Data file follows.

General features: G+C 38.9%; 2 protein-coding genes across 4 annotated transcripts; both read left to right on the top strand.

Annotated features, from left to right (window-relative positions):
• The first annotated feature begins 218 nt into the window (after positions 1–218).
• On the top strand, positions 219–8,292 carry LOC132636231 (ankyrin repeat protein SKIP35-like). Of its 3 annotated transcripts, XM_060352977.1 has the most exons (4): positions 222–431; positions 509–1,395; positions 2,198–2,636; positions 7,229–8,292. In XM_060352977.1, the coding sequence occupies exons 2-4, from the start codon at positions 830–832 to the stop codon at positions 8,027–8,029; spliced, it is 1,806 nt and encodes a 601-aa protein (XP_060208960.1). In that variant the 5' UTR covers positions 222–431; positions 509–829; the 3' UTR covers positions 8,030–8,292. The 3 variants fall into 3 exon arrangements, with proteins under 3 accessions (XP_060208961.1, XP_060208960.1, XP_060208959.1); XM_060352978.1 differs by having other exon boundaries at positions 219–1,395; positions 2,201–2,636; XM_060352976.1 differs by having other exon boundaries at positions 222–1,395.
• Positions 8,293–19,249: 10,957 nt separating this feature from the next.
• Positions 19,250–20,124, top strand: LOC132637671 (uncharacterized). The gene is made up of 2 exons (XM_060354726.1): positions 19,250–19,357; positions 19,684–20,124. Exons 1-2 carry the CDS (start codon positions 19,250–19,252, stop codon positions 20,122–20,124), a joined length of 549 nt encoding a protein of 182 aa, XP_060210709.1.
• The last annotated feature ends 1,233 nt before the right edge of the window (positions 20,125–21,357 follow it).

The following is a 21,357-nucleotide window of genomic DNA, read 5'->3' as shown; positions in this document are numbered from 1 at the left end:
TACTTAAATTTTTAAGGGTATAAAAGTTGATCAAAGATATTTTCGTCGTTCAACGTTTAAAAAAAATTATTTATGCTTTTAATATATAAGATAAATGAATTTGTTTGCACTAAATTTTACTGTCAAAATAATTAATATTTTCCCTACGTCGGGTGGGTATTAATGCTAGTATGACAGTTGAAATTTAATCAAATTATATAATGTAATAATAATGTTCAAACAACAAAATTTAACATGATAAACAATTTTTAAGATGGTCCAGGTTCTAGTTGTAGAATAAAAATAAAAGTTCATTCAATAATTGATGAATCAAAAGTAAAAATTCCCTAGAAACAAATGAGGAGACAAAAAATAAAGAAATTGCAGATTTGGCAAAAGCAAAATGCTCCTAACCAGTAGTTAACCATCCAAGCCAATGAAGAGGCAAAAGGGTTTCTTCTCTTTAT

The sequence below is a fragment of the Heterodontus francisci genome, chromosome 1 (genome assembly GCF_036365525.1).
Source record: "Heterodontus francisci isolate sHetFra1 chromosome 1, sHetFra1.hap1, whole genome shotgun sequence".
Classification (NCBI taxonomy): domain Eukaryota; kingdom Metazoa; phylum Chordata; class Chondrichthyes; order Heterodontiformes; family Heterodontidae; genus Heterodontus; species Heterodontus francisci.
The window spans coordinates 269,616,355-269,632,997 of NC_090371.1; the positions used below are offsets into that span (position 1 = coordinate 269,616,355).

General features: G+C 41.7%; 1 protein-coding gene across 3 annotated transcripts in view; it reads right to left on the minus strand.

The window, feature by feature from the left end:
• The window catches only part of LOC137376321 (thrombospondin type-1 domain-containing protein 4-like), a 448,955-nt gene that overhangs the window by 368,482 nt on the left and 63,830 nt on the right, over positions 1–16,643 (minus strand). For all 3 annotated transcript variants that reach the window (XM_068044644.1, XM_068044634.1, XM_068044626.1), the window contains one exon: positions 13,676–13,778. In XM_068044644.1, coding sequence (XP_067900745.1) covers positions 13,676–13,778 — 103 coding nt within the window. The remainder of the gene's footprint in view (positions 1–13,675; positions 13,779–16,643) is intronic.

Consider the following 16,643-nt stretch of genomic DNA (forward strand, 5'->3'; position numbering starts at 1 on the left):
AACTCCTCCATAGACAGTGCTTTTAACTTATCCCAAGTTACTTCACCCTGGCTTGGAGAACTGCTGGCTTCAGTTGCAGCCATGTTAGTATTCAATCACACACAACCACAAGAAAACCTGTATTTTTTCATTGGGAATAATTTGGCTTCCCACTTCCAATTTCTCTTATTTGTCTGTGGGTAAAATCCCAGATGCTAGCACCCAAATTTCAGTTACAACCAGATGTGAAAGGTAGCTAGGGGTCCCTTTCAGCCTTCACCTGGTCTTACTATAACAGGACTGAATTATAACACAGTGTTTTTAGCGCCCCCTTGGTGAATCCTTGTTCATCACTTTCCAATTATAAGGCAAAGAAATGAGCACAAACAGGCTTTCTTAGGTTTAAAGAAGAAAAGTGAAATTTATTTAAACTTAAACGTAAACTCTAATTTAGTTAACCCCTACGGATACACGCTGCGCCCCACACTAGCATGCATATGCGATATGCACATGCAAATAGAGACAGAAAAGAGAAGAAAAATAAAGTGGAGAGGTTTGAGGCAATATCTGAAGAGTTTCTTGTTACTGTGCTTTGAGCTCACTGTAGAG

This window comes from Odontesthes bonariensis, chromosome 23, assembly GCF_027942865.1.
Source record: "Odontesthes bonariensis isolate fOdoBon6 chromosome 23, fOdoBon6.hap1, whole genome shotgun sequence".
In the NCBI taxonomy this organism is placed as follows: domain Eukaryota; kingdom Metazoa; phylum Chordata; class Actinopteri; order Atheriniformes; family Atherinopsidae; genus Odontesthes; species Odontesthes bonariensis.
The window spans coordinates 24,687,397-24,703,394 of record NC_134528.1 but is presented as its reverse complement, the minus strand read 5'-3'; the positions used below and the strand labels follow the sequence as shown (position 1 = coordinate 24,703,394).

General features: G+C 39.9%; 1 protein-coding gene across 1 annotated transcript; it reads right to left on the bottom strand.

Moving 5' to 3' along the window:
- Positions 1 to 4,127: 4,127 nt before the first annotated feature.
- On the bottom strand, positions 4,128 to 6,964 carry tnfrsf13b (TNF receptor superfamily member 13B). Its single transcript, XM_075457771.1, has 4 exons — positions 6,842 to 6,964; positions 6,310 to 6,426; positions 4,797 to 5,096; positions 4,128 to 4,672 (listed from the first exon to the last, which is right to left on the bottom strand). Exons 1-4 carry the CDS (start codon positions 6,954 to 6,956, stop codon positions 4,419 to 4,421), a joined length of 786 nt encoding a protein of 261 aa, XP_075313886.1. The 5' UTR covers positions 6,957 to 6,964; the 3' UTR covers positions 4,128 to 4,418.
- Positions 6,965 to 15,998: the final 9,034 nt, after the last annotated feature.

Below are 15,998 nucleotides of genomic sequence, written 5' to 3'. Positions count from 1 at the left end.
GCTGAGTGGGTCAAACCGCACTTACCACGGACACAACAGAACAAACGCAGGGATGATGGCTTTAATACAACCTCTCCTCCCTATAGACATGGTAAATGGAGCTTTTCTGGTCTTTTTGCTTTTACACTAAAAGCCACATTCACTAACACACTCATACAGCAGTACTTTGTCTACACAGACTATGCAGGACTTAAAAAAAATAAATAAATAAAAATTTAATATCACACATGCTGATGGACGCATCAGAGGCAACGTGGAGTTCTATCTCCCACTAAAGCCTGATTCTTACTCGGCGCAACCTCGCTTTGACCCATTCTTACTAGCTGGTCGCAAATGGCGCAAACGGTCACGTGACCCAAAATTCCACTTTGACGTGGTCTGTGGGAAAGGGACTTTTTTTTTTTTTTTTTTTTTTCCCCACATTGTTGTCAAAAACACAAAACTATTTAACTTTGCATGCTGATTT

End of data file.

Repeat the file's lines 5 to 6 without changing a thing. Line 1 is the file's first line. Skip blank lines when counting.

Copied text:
• Positions 8,293–19,249: 10,957 nt separating this feature from the next.
• Positions 19,250–20,124, top strand: LOC132637671 (uncharacterized). The gene is made up of 2 exons (XM_060354726.1): positions 19,250–19,357; positions 19,684–20,124. Exons 1-2 carry the CDS (start codon positions 19,250–19,252, stop codon positions 20,122–20,124), a joined length of 549 nt encoding a protein of 182 aa, XP_060210709.1.